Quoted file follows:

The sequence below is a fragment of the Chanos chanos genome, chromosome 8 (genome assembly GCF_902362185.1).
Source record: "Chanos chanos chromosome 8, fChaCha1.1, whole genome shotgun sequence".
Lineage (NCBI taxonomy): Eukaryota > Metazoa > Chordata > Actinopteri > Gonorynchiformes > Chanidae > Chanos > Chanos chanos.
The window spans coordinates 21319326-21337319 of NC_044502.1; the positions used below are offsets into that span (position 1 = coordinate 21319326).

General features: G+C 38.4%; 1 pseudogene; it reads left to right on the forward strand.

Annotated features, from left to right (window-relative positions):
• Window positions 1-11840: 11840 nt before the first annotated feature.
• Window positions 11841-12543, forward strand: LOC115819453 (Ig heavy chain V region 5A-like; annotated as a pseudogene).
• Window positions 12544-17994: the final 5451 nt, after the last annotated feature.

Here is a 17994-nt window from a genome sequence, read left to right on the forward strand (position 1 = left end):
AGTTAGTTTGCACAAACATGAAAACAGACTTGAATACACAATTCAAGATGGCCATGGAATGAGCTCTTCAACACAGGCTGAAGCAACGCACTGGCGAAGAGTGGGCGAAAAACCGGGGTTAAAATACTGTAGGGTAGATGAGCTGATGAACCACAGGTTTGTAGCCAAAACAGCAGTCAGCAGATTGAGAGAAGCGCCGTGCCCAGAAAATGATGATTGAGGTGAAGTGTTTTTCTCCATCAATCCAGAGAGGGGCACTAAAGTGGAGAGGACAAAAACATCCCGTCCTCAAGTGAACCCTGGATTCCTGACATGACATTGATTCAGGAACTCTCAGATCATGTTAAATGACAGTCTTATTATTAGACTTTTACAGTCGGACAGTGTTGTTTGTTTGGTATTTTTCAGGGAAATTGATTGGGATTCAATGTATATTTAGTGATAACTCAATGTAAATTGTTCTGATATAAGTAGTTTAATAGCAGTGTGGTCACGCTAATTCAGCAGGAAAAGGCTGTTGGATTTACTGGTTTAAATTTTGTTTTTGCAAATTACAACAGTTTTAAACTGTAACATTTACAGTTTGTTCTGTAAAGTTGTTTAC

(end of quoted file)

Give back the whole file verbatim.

The sequence below is a fragment of the Chanos chanos genome, chromosome 8 (genome assembly GCF_902362185.1).
Source record: "Chanos chanos chromosome 8, fChaCha1.1, whole genome shotgun sequence".
Lineage (NCBI taxonomy): Eukaryota > Metazoa > Chordata > Actinopteri > Gonorynchiformes > Chanidae > Chanos > Chanos chanos.
The window spans coordinates 21319326-21337319 of NC_044502.1; the positions used below are offsets into that span (position 1 = coordinate 21319326).

General features: G+C 38.4%; 1 pseudogene; it reads left to right on the forward strand.

Annotated features, from left to right (window-relative positions):
• Window positions 1-11840: 11840 nt before the first annotated feature.
• Window positions 11841-12543, forward strand: LOC115819453 (Ig heavy chain V region 5A-like; annotated as a pseudogene).
• Window positions 12544-17994: the final 5451 nt, after the last annotated feature.

Here is a 17994-nt window from a genome sequence, read left to right on the forward strand (position 1 = left end):
AGTTAGTTTGCACAAACATGAAAACAGACTTGAATACACAATTCAAGATGGCCATGGAATGAGCTCTTCAACACAGGCTGAAGCAACGCACTGGCGAAGAGTGGGCGAAAAACCGGGGTTAAAATACTGTAGGGTAGATGAGCTGATGAACCACAGGTTTGTAGCCAAAACAGCAGTCAGCAGATTGAGAGAAGCGCCGTGCCCAGAAAATGATGATTGAGGTGAAGTGTTTTTCTCCATCAATCCAGAGAGGGGCACTAAAGTGGAGAGGACAAAAACATCCCGTCCTCAAGTGAACCCTGGATTCCTGACATGACATTGATTCAGGAACTCTCAGATCATGTTAAATGACAGTCTTATTATTAGACTTTTACAGTCGGACAGTGTTGTTTGTTTGGTATTTTTCAGGGAAATTGATTGGGATTCAATGTATATTTAGTGATAACTCAATGTAAATTGTTCTGATATAAGTAGTTTAATAGCAGTGTGGTCACGCTAATTCAGCAGGAAAAGGCTGTTGGATTTACTGGTTTAAATTTTGTTTTTGCAAATTACAACAGTTTTAAACTGTAACATTTACAGTTTGTTCTGTAAAGTTGTTTAC